Sept. 12-25, 2003
Back Issues
Casteen: Focus on student experience
Ovarian cancer, ADHD projects among FEST winners
Digest -- U.Va. news daily
Headlines @ U.Va.

New welcome mat rolled out for graduate students

Casteen appoints three new vice provosts
Gomez sees blend of knowledge as key
Students’ voices add drama to diversity program
Valerie Gregory: Networking builds diversity
A new model: Architecture School combines disciplines
Book, program get children off to a great start in school
‘Roads Taken’ exhibit: 20th-century prints and drawings from museum’s collection
Tuesday Evening Concert Series opens season
Cyclist pushes her limits

Headlines @ U.Va.

Warren: Let Hinckley Visit
For the past decade, John W. Hinckley Jr. has shown no symptoms of the psychosis and depression that landed him in a mental hospital for attempted murder back in 1981. Normally, that would mean he would be allowed to begin re-entering society. But because he attempted to kill President Reagan, his case is more controversial. Janet Warren, a professor of clinical psychiatric medicine and associate director of U.Va.’s Institute of Law, Psychiatry and Public Policy, argues that Hinckley should be treated as any less-notorious prisoner-patient, and be granted unsupervised visits with his parents.
(Washington Post, Aug. 27)

Mann: Temperature’s Rising
It’s one of the hottest public battles in science: Are humans warming the Earth’s climate or not? The latest salvo comes from U.Va.’s environmental sciences department, where Michael Mann and a British colleague have published study results suggesting that the Northern Hemisphere is hotter now than at any time in the past 1,000 years. Using polar ice cores and tree rings, they conclude that the Earth has undergone what is usually a century’s worth of warming in the past two decades. (BBC News Online, Sept. 1)

Dalai LamaDalai Lama’s Message has widespread Appeal
Tens of thousands of people are expected to gather and listen attentively Sept. 21 when the Dalai Lama visits New York’s Central Park. Although he leads just one of several Buddhist strains, many regard him as something of a spiritual superstar. Religious studies professor Jeffrey Hopkins, a former interpreter for the Dalai Lama, says the adulation is deserved. “His message is simple: The importance of kindness and compassion. It is a message that is relevant not to just believers in religion, but nonbelievers. ... At a time when people are pursuing money, position, power, it’s an inspiring message, one that comes through in the expression of his character.” (Westchester, N.Y. Journal-News, Sept. 1)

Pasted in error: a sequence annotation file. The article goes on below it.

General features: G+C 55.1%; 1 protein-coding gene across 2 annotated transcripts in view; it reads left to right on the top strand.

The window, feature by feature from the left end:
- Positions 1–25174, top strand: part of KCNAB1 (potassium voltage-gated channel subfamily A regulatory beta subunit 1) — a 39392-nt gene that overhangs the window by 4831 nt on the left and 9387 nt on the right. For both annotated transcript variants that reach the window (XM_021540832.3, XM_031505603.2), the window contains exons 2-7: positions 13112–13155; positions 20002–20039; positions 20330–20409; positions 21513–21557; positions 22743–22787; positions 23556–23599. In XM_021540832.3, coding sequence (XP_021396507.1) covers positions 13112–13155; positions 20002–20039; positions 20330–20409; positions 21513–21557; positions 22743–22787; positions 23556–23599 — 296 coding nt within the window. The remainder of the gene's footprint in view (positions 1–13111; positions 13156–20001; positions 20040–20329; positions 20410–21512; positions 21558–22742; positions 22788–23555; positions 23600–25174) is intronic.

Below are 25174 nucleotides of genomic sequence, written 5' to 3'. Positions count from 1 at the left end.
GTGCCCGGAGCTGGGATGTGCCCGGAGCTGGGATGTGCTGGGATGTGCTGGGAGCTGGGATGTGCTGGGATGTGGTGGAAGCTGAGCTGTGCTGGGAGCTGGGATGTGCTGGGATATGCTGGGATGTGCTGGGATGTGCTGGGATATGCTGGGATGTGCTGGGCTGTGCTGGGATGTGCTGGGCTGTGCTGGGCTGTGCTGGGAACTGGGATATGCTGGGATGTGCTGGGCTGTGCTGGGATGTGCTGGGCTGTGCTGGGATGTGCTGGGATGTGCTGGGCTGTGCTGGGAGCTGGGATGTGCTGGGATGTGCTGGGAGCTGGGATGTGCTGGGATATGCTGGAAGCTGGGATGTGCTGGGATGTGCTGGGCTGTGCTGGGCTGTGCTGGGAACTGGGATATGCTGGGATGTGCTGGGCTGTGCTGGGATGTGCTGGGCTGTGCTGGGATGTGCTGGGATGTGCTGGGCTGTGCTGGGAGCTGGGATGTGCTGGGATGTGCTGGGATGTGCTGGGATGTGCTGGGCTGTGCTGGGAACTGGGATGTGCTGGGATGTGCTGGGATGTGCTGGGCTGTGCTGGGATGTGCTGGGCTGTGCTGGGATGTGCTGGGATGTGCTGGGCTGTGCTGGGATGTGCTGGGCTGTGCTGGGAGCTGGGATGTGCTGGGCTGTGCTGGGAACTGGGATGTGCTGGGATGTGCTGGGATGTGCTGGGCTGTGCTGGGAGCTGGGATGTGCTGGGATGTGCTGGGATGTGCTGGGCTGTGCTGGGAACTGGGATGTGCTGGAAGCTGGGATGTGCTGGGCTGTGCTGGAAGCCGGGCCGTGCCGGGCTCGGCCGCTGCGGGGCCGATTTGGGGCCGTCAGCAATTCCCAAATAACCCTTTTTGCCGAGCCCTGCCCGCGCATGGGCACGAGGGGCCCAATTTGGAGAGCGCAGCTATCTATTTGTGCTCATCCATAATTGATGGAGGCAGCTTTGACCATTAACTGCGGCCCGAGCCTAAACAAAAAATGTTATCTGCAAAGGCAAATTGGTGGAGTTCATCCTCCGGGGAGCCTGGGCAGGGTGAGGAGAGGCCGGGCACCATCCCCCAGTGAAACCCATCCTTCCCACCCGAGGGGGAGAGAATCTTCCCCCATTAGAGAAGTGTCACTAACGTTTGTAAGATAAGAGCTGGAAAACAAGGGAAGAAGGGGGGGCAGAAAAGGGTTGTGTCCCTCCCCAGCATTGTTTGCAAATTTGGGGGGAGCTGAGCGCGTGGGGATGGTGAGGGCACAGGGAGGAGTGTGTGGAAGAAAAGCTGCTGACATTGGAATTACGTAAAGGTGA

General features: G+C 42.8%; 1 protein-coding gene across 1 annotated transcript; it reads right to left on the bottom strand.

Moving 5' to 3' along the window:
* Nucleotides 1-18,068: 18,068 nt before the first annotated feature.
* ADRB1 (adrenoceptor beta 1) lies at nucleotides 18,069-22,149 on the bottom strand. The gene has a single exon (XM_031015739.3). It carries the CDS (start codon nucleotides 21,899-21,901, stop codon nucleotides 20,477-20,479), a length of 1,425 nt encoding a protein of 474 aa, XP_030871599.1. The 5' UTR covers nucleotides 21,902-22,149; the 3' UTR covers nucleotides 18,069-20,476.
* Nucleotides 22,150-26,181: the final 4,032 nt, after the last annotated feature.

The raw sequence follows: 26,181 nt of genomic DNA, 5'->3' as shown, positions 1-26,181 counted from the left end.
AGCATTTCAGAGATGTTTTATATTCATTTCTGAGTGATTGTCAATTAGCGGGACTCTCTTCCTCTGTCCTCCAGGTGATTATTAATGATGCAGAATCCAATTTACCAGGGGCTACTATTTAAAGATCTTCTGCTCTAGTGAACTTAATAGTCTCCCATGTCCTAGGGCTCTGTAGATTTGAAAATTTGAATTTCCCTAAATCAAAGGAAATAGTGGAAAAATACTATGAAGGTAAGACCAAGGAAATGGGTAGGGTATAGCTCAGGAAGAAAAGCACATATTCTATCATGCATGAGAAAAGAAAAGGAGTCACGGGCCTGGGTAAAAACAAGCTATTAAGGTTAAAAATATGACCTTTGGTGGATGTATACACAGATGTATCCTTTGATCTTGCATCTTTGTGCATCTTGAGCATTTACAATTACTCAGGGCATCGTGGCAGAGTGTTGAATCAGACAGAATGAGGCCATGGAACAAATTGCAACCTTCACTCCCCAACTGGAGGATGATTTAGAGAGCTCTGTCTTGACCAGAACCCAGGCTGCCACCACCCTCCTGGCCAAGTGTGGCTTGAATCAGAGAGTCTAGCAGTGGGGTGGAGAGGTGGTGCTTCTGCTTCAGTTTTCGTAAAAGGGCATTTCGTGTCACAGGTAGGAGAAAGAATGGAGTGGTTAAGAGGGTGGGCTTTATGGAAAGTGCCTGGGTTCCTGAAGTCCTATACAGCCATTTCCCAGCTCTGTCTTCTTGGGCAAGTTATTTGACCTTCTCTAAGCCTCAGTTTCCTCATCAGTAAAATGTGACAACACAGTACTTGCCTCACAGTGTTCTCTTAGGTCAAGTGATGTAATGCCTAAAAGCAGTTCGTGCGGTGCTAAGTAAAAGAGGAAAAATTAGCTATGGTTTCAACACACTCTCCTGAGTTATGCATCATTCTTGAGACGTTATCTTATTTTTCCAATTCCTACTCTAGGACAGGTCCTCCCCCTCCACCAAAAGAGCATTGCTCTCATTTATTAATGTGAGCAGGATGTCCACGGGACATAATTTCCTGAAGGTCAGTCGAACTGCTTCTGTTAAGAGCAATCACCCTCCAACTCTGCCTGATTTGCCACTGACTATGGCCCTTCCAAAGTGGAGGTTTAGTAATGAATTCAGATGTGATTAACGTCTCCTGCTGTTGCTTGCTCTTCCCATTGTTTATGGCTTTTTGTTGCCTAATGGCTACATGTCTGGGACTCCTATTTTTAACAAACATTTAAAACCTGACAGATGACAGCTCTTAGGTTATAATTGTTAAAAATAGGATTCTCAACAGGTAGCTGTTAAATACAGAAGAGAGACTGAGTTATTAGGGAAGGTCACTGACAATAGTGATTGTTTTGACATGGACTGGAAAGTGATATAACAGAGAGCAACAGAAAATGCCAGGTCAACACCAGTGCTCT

Turkheimer Study: Nurture Trumps Nature
Psychology professor Eric Turkheimer has waded into another political fray. At a time when politicians are questioning the value of early childhood assistance programs, such as Head Start, Turkheimer led a study that finds that children with similar genetic profiles, raised in different socioeconomic environments, will score differently on IQ tests and other measures of cognitive performance. Simply put: In conditions of poverty, environmental deficits overwhelm genetic potential. Theoretically, programs aimed at addressing environmental factors could be effective, the researchers say. (Washington Post, Sept. 2)


© Copyright 2003 by the Rector and Visitors
of the University of Virginia

UVa Home Page UVa Events Calendar Top News UVa Home Page